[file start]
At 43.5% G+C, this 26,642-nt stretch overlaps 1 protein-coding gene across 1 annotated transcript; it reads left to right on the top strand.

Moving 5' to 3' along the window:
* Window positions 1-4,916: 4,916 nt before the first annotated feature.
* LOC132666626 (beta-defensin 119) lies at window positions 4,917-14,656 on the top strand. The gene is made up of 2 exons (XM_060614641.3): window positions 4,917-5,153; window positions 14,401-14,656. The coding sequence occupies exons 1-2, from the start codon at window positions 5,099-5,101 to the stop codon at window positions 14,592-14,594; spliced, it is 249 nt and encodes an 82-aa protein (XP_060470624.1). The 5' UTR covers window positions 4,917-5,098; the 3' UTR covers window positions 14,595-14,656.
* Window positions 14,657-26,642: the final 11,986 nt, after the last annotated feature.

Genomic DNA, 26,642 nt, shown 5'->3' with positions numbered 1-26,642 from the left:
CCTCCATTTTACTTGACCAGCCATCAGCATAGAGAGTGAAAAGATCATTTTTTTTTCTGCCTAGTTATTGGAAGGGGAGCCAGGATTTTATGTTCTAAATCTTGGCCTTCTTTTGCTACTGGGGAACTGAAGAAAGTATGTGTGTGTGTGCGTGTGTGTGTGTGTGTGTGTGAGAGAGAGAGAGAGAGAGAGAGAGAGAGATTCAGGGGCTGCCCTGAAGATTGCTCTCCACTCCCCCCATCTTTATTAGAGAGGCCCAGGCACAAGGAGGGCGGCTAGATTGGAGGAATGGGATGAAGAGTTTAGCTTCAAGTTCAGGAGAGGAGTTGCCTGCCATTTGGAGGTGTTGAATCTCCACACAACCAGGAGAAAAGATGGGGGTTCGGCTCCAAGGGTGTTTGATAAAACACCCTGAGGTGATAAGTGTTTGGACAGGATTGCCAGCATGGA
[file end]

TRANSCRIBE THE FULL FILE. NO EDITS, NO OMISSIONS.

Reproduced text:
At 43.5% G+C, this 26,642-nt stretch overlaps 1 protein-coding gene across 1 annotated transcript; it reads left to right on the top strand.

Moving 5' to 3' along the window:
* Window positions 1-4,916: 4,916 nt before the first annotated feature.
* LOC132666626 (beta-defensin 119) lies at window positions 4,917-14,656 on the top strand. The gene is made up of 2 exons (XM_060614641.3): window positions 4,917-5,153; window positions 14,401-14,656. The coding sequence occupies exons 1-2, from the start codon at window positions 5,099-5,101 to the stop codon at window positions 14,592-14,594; spliced, it is 249 nt and encodes an 82-aa protein (XP_060470624.1). The 5' UTR covers window positions 4,917-5,098; the 3' UTR covers window positions 14,595-14,656.
* Window positions 14,657-26,642: the final 11,986 nt, after the last annotated feature.

Genomic DNA, 26,642 nt, shown 5'->3' with positions numbered 1-26,642 from the left:
CCTCCATTTTACTTGACCAGCCATCAGCATAGAGAGTGAAAAGATCATTTTTTTTTCTGCCTAGTTATTGGAAGGGGAGCCAGGATTTTATGTTCTAAATCTTGGCCTTCTTTTGCTACTGGGGAACTGAAGAAAGTATGTGTGTGTGTGCGTGTGTGTGTGTGTGTGTGTGAGAGAGAGAGAGAGAGAGAGAGAGAGAGATTCAGGGGCTGCCCTGAAGATTGCTCTCCACTCCCCCCATCTTTATTAGAGAGGCCCAGGCACAAGGAGGGCGGCTAGATTGGAGGAATGGGATGAAGAGTTTAGCTTCAAGTTCAGGAGAGGAGTTGCCTGCCATTTGGAGGTGTTGAATCTCCACACAACCAGGAGAAAAGATGGGGGTTCGGCTCCAAGGGTGTTTGATAAAACACCCTGAGGTGATAAGTGTTTGGACAGGATTGCCAGCATGGA